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Reaching their full potential

28 October 2019, Impact of Our Work

Making a world of difference

Come dinnertime, and parents around the world start thinking about what to feed their children. For mothers like Minu* and Rumana* across Bangladesh it wasn’t always easy. But thanks to support from generous donors and their local community health workers, they have been able to nurse their children back to good health. 

A precious girl gets a chance to flourish

Mum-of-five Minu is no stranger to raising infants. After her first three boys were born, she was delighted to have a daughter. But despite her experience, she didn’t recognise her toddler daughter Hadija* wasn’t just small; she was suffering from undernutrition.

Luckily, community health workers were on the ground and able to give Minu the advice she needed to get Hadija’s health back on track. “Najmul Bhai and Munn Apa [staff from the Save the Children] told me to feed Hadija on vegetables, various fruits, egg and milk. They said to feed her while walking and telling stories. I followed their instructions and fed her while walking. If I fed her fish once, I gave her egg another time. I followed their instructions and after that my baby fully recovered from malnutrition.”

Now a thriving two-year-old, Hadija loves her food and loves being fed by her mum. 
 


Minu, 32, feeds her daughter Hadija, 2 at home in Sylhet, Bangladesh 
 

The happiest mum 

Rumana* clearly loves being a mum. She has three children, ranging in age from seven to two-and-a-half. She is seven months pregnant with her fourth. “I love it when my children come and call me ‘Ama’ (mum) and hug me. That’s my favourite thing.” 

She delivered her previous babies at the local hospital and is now getting the care she needs to give birth to her next healthy baby. Because she received home visits during her pregnancy from Save the Children staff who supported her with nutrition advice and medical checkups, she’s now hoping to deliver her baby at home.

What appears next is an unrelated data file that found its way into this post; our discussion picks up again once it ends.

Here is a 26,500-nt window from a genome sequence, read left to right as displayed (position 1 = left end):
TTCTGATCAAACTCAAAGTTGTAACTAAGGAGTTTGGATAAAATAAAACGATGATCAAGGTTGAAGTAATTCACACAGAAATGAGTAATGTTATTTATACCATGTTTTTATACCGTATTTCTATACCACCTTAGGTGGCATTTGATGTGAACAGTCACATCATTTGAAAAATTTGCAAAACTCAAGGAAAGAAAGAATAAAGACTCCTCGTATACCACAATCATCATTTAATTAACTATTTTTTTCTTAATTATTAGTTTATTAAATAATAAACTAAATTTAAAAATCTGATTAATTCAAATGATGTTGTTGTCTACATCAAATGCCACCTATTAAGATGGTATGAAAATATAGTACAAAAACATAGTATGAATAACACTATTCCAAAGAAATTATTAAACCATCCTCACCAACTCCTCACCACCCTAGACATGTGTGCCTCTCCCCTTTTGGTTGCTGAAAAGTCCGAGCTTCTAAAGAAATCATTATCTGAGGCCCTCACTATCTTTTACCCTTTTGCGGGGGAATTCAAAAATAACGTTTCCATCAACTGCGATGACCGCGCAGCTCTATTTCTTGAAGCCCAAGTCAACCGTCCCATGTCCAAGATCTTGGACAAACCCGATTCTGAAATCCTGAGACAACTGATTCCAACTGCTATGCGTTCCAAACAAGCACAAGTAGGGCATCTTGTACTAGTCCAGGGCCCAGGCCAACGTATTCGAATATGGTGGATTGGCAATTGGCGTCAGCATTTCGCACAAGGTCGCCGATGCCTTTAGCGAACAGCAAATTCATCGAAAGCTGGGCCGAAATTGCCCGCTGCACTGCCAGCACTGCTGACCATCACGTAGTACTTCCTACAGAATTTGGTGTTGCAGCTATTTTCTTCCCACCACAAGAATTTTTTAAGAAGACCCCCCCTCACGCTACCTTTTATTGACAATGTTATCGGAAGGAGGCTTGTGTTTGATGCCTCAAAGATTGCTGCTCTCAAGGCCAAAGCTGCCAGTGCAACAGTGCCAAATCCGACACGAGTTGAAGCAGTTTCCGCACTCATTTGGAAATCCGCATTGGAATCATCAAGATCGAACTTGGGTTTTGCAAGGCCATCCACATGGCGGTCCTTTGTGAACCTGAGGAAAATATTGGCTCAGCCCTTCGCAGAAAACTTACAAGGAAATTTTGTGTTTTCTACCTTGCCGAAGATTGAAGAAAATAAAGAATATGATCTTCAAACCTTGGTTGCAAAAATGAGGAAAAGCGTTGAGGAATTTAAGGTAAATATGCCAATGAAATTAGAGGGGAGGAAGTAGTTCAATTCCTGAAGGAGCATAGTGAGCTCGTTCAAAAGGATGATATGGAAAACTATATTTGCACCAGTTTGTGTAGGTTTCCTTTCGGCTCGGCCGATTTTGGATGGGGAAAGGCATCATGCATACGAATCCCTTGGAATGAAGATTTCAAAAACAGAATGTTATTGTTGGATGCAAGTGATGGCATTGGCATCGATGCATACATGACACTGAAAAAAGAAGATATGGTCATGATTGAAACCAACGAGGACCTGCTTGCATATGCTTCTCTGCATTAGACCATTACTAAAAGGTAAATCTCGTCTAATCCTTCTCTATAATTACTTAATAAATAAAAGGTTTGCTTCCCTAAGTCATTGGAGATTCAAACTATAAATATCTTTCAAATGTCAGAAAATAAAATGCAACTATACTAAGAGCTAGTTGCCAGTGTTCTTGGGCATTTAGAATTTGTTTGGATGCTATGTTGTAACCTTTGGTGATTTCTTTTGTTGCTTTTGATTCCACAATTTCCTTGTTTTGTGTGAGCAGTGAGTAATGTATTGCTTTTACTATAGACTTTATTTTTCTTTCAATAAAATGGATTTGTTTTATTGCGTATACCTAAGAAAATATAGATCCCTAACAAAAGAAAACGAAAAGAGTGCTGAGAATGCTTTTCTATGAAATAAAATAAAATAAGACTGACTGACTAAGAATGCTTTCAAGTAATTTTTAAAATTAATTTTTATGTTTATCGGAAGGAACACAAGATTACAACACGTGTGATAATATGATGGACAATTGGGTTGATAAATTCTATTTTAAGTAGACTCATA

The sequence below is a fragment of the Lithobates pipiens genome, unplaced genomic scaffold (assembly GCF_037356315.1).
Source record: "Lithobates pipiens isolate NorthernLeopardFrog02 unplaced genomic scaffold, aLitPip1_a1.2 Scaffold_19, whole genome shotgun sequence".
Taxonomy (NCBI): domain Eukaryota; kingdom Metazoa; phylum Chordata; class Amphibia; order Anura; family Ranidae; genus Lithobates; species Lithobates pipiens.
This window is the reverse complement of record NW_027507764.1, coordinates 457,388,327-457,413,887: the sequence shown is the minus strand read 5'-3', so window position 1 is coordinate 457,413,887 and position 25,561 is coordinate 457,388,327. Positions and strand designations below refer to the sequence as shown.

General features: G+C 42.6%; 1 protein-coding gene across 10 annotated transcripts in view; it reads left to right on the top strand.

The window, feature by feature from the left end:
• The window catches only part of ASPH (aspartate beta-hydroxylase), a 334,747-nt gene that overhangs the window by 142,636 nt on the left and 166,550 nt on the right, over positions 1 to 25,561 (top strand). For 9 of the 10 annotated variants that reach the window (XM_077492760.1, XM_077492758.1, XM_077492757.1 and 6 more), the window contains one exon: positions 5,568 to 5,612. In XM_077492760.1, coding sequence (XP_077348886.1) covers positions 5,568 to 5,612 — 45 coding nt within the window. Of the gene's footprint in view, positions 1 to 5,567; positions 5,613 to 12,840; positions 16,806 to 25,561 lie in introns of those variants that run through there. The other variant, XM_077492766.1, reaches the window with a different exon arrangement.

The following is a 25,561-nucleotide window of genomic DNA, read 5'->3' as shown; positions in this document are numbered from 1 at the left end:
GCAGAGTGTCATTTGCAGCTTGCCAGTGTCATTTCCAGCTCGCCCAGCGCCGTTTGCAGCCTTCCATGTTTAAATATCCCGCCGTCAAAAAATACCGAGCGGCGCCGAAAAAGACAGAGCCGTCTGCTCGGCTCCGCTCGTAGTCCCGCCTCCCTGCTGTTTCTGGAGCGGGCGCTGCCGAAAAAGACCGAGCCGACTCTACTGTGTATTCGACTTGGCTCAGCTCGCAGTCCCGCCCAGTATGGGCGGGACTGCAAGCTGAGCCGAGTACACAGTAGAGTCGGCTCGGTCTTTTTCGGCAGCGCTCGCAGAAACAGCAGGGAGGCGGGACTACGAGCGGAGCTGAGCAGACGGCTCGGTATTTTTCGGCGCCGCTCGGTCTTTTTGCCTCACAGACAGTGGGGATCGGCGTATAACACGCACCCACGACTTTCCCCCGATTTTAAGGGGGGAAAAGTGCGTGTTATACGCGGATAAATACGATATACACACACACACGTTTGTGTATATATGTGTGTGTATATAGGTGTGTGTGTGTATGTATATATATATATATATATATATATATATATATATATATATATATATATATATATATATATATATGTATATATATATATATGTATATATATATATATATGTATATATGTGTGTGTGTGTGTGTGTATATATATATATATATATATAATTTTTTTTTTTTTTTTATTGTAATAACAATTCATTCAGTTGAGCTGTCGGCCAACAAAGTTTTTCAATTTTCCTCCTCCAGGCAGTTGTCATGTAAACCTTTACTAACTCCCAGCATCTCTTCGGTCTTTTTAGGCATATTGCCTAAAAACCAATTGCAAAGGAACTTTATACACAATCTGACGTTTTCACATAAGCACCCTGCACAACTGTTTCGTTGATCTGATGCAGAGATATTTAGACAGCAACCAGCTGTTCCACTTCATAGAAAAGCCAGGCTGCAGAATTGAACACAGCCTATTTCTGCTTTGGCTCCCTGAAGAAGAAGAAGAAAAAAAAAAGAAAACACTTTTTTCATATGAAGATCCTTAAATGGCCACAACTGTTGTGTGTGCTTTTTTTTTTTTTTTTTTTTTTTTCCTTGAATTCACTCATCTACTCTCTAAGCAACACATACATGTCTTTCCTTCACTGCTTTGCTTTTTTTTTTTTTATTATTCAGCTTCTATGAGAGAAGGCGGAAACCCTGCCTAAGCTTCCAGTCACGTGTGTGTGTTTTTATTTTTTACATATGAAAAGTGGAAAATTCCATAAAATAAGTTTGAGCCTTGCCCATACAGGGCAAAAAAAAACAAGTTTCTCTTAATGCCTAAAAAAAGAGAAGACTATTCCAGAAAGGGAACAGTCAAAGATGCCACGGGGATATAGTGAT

Her other children too, are faring better, after the home visits. “They used the MUAC band [to test for malnutrition] on my youngest child and checked the child’s height and physical development – blood pressure, weight, iron levels. They gave me iron and calcium tablets.”

Now the doting mum doesn’t worry about their health – just the mischief they get up to. “My children climb trees, play marbles and cricket, chase each other, play peekaboo – only when they’re at home and sleeping do I stop worrying about them!”



Emo, 5, with her mother Rumana, who is 7 months pregnant.
 

The long-term impacts of undernutrition

Dr Zakir works at the local hospital where Rumana had her three babies. He often sees malnourished children at the hospital – almost half the children in this area are affected. When children don’t get the nutrition they need to nourish their growing bodies and brains, it can lead to consequences that are irreversible. 
    
Now, mothers like Minu and Rumana can reverse malnutrition in their children and give them a fighting chance at a healthy and happy future. 

Save the Children staff go door-to-door in communities, to reach these children. “Those children wouldn’t be identified normally,” explains Dr Zakir.

“We used to receive 5-6 children at my clinic each month, because people wouldn’t notice if a child had low weight, or if a child is shorter than usual. These issues were not addressed seriously.”
    
Children are now regularly weighed and measured for their height. If a child is found to be dangerously undernourished, they’re then referred to the hospital who can provide treatment. Dr Zakir’s work has increased to seeing nearly 15 children a month.     
    
Minu and Rumana are just two mums who want the best for their children. By giving them a bit of extra support, they can now ensure their kids fall asleep with smiling faces and full bellies. 
 


Dr Zakir Hussain, on his ward rounds, at a Health Complex in Sylhet, Bangladesh.

 

*Names have been changed to protect the real identities of the children and their families.
Photo: Tom Merilion/Save The Children

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